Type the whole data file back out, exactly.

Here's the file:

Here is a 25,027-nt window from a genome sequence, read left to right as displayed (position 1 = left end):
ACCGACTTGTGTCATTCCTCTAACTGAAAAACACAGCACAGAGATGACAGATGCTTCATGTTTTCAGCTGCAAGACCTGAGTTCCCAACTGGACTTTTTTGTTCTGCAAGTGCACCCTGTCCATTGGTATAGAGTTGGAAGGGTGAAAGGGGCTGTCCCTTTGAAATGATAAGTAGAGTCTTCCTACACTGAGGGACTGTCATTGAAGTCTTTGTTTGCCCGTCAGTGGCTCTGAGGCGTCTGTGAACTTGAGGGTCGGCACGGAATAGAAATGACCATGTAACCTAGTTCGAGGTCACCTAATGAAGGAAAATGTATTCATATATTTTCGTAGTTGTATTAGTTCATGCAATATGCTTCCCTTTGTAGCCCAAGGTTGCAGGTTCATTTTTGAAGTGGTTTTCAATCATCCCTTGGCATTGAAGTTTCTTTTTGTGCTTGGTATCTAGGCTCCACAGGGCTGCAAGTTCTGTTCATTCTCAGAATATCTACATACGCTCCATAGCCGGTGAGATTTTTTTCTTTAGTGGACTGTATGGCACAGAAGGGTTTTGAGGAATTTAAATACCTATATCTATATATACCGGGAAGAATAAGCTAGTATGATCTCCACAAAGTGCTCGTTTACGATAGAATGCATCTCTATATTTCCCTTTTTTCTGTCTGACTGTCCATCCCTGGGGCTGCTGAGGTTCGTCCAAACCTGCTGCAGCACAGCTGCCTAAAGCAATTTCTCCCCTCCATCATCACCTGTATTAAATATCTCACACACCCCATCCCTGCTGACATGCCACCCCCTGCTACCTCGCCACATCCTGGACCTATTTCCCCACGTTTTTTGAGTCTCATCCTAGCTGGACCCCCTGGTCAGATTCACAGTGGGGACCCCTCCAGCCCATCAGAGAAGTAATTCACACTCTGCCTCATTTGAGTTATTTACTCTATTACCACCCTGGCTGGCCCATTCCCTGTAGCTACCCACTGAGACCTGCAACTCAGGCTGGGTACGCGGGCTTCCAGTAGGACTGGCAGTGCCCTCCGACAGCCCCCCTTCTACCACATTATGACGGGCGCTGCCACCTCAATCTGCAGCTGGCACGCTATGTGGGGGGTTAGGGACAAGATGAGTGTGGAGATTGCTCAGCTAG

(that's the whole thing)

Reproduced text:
Here is a 25,027-nt window from a genome sequence, read left to right as displayed (position 1 = left end):
ACCGACTTGTGTCATTCCTCTAACTGAAAAACACAGCACAGAGATGACAGATGCTTCATGTTTTCAGCTGCAAGACCTGAGTTCCCAACTGGACTTTTTTGTTCTGCAAGTGCACCCTGTCCATTGGTATAGAGTTGGAAGGGTGAAAGGGGCTGTCCCTTTGAAATGATAAGTAGAGTCTTCCTACACTGAGGGACTGTCATTGAAGTCTTTGTTTGCCCGTCAGTGGCTCTGAGGCGTCTGTGAACTTGAGGGTCGGCACGGAATAGAAATGACCATGTAACCTAGTTCGAGGTCACCTAATGAAGGAAAATGTATTCATATATTTTCGTAGTTGTATTAGTTCATGCAATATGCTTCCCTTTGTAGCCCAAGGTTGCAGGTTCATTTTTGAAGTGGTTTTCAATCATCCCTTGGCATTGAAGTTTCTTTTTGTGCTTGGTATCTAGGCTCCACAGGGCTGCAAGTTCTGTTCATTCTCAGAATATCTACATACGCTCCATAGCCGGTGAGATTTTTTTCTTTAGTGGACTGTATGGCACAGAAGGGTTTTGAGGAATTTAAATACCTATATCTATATATACCGGGAAGAATAAGCTAGTATGATCTCCACAAAGTGCTCGTTTACGATAGAATGCATCTCTATATTTCCCTTTTTTCTGTCTGACTGTCCATCCCTGGGGCTGCTGAGGTTCGTCCAAACCTGCTGCAGCACAGCTGCCTAAAGCAATTTCTCCCCTCCATCATCACCTGTATTAAATATCTCACACACCCCATCCCTGCTGACATGCCACCCCCTGCTACCTCGCCACATCCTGGACCTATTTCCCCACGTTTTTTGAGTCTCATCCTAGCTGGACCCCCTGGTCAGATTCACAGTGGGGACCCCTCCAGCCCATCAGAGAAGTAATTCACACTCTGCCTCATTTGAGTTATTTACTCTATTACCACCCTGGCTGGCCCATTCCCTGTAGCTACCCACTGAGACCTGCAACTCAGGCTGGGTACGCGGGCTTCCAGTAGGACTGGCAGTGCCCTCCGACAGCCCCCCTTCTACCACATTATGACGGGCGCTGCCACCTCAATCTGCAGCTGGCACGCTATGTGGGGGGTTAGGGACAAGATGAGTGTGGAGATTGCTCAGCTAG